16. 16. Addressing underlying gender inequalities through conflict moment to fundamentally reshape society in comprehensive reparations, ensuring women’s voices more gender equitable ways, holds the as yet unfulfilled are heard in truth commissions and harnessing the post- promise of transformational change in women’s lives. Gender justice and the Millennium Development Goals Part II of Progress of the World’s Women analyses advances towards the Millennium Development Goals (MDGs) from a gender perspective. The Millennium Declaration and the eight Goals agreed There has been important progress on some of in 2000 collectively present a vision for a more just and the MDGs, with impressive gains in education, and equal world: a promise by 189 countries to achieve social reductions in poverty and child mortality. However, justice for all. with the target date of 2015 in sight, it is increasingly clear that progress towards meeting many of the Goals All of the Goals – from reducing poverty and hunger, to is off-track. Inequality, including gender inequality, is achieving universal education and stopping the spread holding back progress and there have been the fewest of HIV and AIDS – are interdependent and each one gains on those Goals that depend the most on women’s depends on making progress on gender equality and empowerment, for instance maternal health. Women and women’s empowerment. Achieving these Goals is also girls, particularly those who live in rural areas or in the an essential precondition for women to access justice. poorest households, are too often being left behind. Without education, awareness of rights and decision- making power, women are often unable to claim their In the final four years of the MDGs framework, Part II rights, obtain legal aid or go to court. makes the case for a stronger focus on gender equality across all the Goals as an integral part of progress overall and as an essential foundation for women’s access to justice.14 | Progress of the World’s Women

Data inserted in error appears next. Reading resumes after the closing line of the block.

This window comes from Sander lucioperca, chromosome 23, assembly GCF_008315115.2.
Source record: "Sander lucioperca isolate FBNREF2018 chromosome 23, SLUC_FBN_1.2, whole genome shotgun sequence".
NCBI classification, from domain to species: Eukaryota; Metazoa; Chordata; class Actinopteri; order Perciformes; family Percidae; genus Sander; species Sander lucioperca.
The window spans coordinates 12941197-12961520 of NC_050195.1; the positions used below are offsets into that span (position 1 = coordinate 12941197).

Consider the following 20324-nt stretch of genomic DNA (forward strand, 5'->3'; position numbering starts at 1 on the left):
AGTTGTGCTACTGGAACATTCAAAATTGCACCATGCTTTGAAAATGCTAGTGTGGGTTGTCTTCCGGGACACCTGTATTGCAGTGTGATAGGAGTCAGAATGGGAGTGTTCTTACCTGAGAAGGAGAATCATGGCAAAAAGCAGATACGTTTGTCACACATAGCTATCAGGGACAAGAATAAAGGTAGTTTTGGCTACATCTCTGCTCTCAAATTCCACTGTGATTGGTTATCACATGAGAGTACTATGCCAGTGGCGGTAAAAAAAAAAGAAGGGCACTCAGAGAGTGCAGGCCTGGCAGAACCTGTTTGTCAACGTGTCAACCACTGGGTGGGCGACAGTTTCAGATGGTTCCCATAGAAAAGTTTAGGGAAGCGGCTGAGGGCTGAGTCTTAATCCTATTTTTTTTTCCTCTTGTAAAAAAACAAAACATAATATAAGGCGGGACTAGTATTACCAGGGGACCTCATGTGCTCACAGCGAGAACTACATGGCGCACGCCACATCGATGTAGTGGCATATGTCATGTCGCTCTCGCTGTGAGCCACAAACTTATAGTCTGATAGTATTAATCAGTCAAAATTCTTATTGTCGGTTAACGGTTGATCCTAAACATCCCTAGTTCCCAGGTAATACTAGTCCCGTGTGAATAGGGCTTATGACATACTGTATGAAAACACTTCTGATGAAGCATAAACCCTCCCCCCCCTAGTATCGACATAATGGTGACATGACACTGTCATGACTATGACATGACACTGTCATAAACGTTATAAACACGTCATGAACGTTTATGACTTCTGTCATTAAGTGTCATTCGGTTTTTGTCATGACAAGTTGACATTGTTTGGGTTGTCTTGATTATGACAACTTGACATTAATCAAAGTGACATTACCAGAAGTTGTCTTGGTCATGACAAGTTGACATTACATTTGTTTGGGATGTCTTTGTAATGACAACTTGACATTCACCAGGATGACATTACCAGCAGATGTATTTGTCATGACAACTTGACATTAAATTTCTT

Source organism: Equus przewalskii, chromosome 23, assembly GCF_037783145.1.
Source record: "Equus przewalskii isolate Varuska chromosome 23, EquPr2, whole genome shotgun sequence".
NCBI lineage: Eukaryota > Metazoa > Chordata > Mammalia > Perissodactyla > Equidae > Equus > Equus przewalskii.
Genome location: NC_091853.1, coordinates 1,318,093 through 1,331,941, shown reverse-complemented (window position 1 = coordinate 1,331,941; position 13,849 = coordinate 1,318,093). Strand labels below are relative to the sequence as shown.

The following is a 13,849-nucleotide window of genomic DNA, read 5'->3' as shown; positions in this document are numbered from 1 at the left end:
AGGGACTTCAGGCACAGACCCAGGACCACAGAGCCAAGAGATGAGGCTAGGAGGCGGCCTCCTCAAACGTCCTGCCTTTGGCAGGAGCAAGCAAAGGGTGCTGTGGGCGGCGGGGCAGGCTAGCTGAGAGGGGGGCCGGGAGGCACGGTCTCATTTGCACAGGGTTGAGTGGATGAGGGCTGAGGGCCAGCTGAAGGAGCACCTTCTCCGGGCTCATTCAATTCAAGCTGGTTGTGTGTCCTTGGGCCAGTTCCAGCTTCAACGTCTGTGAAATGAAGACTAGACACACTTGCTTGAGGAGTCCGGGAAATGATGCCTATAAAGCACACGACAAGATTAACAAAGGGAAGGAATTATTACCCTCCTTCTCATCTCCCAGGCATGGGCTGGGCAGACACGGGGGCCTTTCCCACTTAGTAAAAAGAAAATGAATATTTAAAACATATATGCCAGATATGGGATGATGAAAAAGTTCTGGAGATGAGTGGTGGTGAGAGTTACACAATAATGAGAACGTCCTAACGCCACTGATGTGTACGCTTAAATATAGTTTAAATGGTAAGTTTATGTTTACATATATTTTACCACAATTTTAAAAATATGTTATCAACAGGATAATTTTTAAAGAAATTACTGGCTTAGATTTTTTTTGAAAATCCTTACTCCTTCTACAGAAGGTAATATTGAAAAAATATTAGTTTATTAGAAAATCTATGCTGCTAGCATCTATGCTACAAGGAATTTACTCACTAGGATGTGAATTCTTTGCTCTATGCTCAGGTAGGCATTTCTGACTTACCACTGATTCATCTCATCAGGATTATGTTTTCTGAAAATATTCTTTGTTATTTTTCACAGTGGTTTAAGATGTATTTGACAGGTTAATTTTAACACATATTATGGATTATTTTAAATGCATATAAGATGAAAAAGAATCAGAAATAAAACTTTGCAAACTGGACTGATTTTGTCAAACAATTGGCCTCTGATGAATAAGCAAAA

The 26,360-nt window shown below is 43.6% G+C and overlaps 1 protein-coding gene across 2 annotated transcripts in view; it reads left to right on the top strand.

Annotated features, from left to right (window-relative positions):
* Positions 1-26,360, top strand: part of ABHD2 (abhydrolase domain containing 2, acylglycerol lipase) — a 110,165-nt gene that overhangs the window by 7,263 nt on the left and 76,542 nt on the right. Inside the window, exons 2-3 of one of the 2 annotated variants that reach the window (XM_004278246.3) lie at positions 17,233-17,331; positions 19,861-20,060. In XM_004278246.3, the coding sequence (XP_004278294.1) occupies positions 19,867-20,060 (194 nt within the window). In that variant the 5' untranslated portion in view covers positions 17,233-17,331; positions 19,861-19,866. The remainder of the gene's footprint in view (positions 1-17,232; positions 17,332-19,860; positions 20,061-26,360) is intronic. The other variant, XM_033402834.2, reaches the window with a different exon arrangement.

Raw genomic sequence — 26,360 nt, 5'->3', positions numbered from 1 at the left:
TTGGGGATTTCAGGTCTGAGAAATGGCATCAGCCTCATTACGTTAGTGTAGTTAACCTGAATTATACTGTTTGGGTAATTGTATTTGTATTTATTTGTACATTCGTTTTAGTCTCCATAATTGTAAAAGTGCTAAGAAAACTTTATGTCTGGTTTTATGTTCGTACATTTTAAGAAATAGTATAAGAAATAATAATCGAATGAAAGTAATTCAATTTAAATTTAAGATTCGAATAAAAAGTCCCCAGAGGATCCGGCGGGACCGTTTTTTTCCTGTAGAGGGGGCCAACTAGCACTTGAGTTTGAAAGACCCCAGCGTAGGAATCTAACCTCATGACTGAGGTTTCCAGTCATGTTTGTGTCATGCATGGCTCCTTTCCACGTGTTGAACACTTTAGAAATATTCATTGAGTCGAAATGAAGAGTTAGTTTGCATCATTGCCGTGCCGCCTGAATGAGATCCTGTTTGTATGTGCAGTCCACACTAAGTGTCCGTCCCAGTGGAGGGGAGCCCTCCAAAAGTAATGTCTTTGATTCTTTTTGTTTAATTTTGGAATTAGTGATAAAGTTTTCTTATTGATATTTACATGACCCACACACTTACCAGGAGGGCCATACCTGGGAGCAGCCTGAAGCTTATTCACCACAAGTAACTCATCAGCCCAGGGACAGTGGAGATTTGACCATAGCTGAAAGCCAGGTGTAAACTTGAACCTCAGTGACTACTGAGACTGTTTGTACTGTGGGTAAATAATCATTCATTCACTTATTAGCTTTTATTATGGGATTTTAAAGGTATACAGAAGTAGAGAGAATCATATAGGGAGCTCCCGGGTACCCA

17. 17. Funding for women’s access to justiceMaking justice systems work for women – whether through catalysing legal reform, or supporting legal aid, one-stop shops and trainingfor judges – requires investment. Recognizing the importance of strengthening the rule of law, governments spend a significant amounton legal and judicial development and human rights. However, targeted funding for gender equality remains low.Two major sources of funding for justice sector programming in Sweden, Canada, Denmark, Norway and Germany were the largestmiddle and low income countries are the 24 donors that make up the donors to justice programmes in which gender equality was a primaryDevelopment Assistance Committee of the Organisation for Economic aim, supporting a range of activities including training for judges; legalCooperation and Development (OECD-DAC) and the World Bank. United aid for survivors of violence; women’s participation in peacebuilding andNations agencies are also significant funders of this work. reconciliation; reintegration of victims of trafficking; and awareness- raising campaigns to reduce early marriage. Guatemala, Burkina Faso,The OECD-DAC and the World Bank collect and publish data on their the Democratic Republic of the Congo, Afghanistan and Colombiaaid spending, including on gender equality. United Nations agencies are received the most gender-focused justice aid in 2009.also starting to make available this data, but overall it is not yet possibleto draw strong conclusions about their funding for gender equality and Over the decade 2000 to 2010, according to the World Bank projectjustice. database, the World Bank has allocated $874 billion to 6,382 grants and loans, of which $126 billion (14 percent) was allocated to publicIn 2009, the most recent year for which data are available, OECD-DAC administration, law and justice.19 Over this time, 21 projects totallingdonors allocated $4.2 billion to justice, with the United States of America $1.2 billion included components on gender equality and the rule of(United States) and the European Union (EU) together accounting for 70 law, supporting activities such as improving women-friendly courtpercent of this total. Iraq, Afghanistan, Mexico, the occupied Palestinian infrastructure; providing legal aid; recruitment and capacity building ofterritory and Pakistan were the largest recipients of this aid.17 paralegals; and policy advocacy for legal reforms.20 The total allocatedOut of the total of $4.2 billion, $206 million (5 percent) was allocated to the gender equality components of these projects amounted to justto programmes for which gender equality was a primary aim and $633 $7.3 million, a small fraction of the World Bank’s expenditure on publicmillion (15 percent) was allocated to programmes for which gender administration, law and justice over the decade (see Figure below).equality was a secondary aim.18 The EU allocated no funds to justice In December 2010, the World Bank concluded the process ofprogrammes in which gender equality was a primary aim in 2009. replenishing the International Development Association (IDA) fund,World Bank funding for grants and loans, 2000–2010 with 51 donors pledging $49.3 billion to support the poorest countries between 2011 and 2014. In this round, four areas of special focus were agreed, of which gender equality was one.21 This could presentOnly a very small fraction of World Bank funding has been allocatedto gender equality focused rule of law projects over the past decade. an important opportunity to ensure that women’s access to justice receives a larger share of the World Bank’s funding in the future. Total amount the World Bank has allocated to 6,382 projects: Total amount allocated Total amount allocated Total amount allocated to public administration, to 21 rule of law and gender equality to the gender equality components of law and justice: projects: these projects: $874 billion $126 billion $1.2 billion $7.3 million (14%) (0.14%) (0.001%) Source: Minaya 2011. Introduction | 15